WHEN I started winemaking in Germany in 1977 everything was sweet, both the whites and the reds,” says August Kesseler. Today Kesseler is one of Germany’s stars in the dry wine renaissance, making superb pinot noir and dry riesling on his Rheingau estate.
Few have heard of him outside of his own country – so his wines remain underappreciated and undervalued.
Kesseler’s rise to fame as one of Germany’s top winemakers is all the more fascinating when you discover he is predominantly self-made. His father was a baker in the town of Assmannshausen on the northern banks of the Rhine. They owned two hectares of very steep vineyards which had been in the family since 1924 – but could not produce enough grapes to keep a family. August’s father worked day and night to keep both the bakery and vineyard going.
“When both my parents died early, before I reached the age of 20, I had to make a decision,” says Kesseler. “I had always fancied a career with cars or horses, but I decided to focus on wine so I enrolled at Geisenheim University for a year to study viticulture and try to make something of our family’s vines. I knew I could not survive with just two hectares, so I had to expand the estate or sell it,” he says.
Kesseler decided to focus on making quality dry wines, at a time when volumes of bulk sweet wines were the order of the day. He was the first in Germany to make top quality pinot noir (or Spätburgunder as it is called). Today he owns 22 hectares on prime vineyard sites in Assmannshausen, Lorch and Rudesheim with a thriving business employing 40 people at its busiest time at harvest, with all grapes handpicked and hand-carried off the steep terraced slopes.
Assmannshausen in Rheingau is one of very few areas in Germany where pinot noir flourishes (the other main region is Baden). The steep slopes and deep slatey soils around Assmannshausen are among the hottest vineyards in Germany, thanks to a combination of the sun’s reflection from the river, slate absorbing its rays and the man-made terraced walls acting as an amphitheatre, trapping the summer warmth, helping to ripen the grapes.
“Our town has had a long tradition growing pinot noir since Benedictine monks brought the original clones from Clos de Vougeot in Burgundy,” says Kesseler. “Not many people realise that Germany is now the third largest producer of pinot noir in the world – that is because we have not always made good wine here,” he says.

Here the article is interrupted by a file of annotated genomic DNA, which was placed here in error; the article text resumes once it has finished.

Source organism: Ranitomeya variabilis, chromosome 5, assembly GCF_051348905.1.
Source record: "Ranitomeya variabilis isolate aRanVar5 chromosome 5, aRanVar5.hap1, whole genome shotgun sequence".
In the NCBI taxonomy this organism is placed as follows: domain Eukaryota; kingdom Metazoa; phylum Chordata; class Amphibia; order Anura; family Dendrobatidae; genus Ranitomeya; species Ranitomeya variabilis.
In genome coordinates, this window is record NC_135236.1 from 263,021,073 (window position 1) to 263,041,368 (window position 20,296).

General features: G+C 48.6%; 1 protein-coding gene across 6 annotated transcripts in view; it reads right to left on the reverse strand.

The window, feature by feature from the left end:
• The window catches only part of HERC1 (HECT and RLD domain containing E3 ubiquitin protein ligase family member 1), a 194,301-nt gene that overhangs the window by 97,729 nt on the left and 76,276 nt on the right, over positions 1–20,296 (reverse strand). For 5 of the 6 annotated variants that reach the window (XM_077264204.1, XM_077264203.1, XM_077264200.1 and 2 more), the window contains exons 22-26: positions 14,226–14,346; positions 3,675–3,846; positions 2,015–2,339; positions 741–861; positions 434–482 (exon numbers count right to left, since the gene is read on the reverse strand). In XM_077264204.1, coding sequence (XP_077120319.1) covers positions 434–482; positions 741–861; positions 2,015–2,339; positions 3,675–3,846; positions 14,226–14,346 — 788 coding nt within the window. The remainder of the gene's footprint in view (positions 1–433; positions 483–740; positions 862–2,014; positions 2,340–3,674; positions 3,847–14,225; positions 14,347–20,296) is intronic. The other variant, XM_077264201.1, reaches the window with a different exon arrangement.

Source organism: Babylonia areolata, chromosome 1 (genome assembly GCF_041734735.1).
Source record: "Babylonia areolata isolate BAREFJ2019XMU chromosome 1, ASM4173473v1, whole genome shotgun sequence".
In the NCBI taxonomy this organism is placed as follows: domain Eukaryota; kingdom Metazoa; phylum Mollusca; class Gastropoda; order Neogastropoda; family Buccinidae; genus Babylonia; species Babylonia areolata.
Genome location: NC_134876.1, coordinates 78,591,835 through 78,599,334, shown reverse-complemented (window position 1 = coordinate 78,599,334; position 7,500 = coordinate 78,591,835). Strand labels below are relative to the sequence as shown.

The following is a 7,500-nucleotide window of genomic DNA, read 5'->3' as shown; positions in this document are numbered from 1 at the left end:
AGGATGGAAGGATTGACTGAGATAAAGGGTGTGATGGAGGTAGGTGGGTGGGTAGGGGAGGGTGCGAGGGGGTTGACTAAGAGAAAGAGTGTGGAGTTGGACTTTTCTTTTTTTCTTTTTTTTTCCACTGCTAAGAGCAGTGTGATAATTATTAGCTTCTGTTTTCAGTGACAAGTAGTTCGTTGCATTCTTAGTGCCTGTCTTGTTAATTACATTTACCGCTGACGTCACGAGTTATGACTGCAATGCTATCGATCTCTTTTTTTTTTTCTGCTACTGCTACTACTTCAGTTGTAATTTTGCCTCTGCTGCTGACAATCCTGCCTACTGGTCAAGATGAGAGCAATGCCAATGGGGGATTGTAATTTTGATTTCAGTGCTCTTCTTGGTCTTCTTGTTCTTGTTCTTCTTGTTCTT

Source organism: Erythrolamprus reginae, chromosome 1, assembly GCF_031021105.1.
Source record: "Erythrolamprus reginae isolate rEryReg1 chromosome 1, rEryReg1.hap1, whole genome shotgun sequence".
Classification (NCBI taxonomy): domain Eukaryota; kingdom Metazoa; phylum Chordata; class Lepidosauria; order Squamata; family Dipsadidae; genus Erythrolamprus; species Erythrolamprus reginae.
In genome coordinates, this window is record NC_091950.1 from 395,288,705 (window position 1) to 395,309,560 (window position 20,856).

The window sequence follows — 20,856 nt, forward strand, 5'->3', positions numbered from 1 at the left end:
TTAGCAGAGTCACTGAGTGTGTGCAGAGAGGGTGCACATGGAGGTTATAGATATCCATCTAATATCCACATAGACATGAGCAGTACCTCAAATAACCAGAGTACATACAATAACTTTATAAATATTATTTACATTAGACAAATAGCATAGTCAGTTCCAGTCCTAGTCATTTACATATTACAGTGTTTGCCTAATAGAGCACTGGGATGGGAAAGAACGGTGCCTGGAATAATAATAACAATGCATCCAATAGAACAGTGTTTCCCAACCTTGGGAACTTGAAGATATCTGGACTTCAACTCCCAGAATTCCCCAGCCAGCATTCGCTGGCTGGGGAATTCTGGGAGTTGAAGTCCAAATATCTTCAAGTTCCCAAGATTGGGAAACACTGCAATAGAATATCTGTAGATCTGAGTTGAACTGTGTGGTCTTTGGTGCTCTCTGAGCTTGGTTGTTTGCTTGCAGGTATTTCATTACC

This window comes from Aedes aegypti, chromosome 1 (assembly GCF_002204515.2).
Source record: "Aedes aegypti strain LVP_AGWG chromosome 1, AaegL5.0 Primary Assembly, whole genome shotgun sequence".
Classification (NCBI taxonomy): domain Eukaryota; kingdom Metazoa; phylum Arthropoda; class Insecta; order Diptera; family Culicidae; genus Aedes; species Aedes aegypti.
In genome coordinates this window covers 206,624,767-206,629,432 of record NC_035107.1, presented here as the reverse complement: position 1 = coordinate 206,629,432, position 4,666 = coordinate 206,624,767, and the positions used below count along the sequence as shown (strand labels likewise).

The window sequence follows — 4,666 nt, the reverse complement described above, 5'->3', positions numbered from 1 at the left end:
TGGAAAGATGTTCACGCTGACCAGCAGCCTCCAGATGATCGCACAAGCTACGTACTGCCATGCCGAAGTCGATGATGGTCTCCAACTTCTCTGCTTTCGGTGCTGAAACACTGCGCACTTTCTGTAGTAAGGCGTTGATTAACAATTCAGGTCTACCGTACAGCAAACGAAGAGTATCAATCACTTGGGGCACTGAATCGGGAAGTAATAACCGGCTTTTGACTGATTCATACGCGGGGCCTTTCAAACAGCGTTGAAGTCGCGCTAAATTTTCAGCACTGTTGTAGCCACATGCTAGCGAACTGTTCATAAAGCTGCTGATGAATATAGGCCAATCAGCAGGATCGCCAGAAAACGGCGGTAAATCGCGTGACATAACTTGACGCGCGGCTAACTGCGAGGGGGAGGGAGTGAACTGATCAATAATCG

In 1977, when Kesseler began making wine as a teenager, the pinot noirs were harvested with high acid. Malolactic fermentation was halted to retain malic acid and the wines were ‘balanced’ with sweet grape juice. “The result was light, sweet, sour and very poor – so I decided to pick later and let the malolactic go through and ferment the pinot to dryness,” he says. Today Assmannshausen Spätburgunder is Germany’s most elegant and spiciest pinot noir – different from the fruitier, fuller-bodied styles found in southern Baden, which bear more resemblance to Burgundy.
“Fifteen years after I started with pinot noir, I then fell in love with riesling too,” says Kesseler. So he now focuses on dry, off dry and quality sweet rieslings from his vineyards in Lorch to the north of Assmannshausen and Rudesheim to the east in the heartland of the famous Rhine vineyards.
As he reels off his successful pinot noir vintages (2002, 2004, 2005, 2007, 2009, 2010, 2012) Kesseler admits that growing vines in Germany is now much easier for him thanks to global warming, increasing temperatures a couple of degrees, than it was for his father and grandfather, who struggled to ripen their grapes each year.
Kesseler now also has the time and money to indulge his childhood interests. When not tending his steep slopes, he spends his spare time riding his horses ‘western-style’.
RIESLING KABINETT ‘TROCKEN’ 2012 August Kesseler (£14.46, 12 per cent)
This is a wine to convert any riesling lover to try more German examples. Beautifully clean, bright, citric fruit; light, minerally core; vibrant natural acidity and long, dry, crisp finish.
Food match Light summer salad, quiche, salmon or mackerel fishcakes.
LORCHER SCHLOSSBERG RIESLING AUSLESE 2011 August Kesseler (£30.46, 11.5 per cent)
Gorgeous bright fruits, gentle honeyed sweetness on the palate, minerally undertones, mouthwatering acidity, finishes long and dry: a very fine dessert wine from his northerly Lorch vineyards.
Food match Serve this young riesling with fruit, then blue cheeses or foie gras when it has matured.
PINOT NOIR ‘TROCKEN’ 2010 August Kesseler (£23.46, 14 per cent)
A very pretty light Spätburgunder with elegant spice notes and bright natural acidity with an attractive price for German pinot.
Food match Creamy goats cheese, roast pork, pigeon or venison.
• August Kesseler wines are available exclusively from Justerini & Brooks (0131-226 4202, www.justerinis.com).
• Join Rose’s French Classics and French Charcuterie Masterclass on Thursday 12 June at Abode, 129 Bath Street, Glasgow, £40, www.rosemurraybrown.com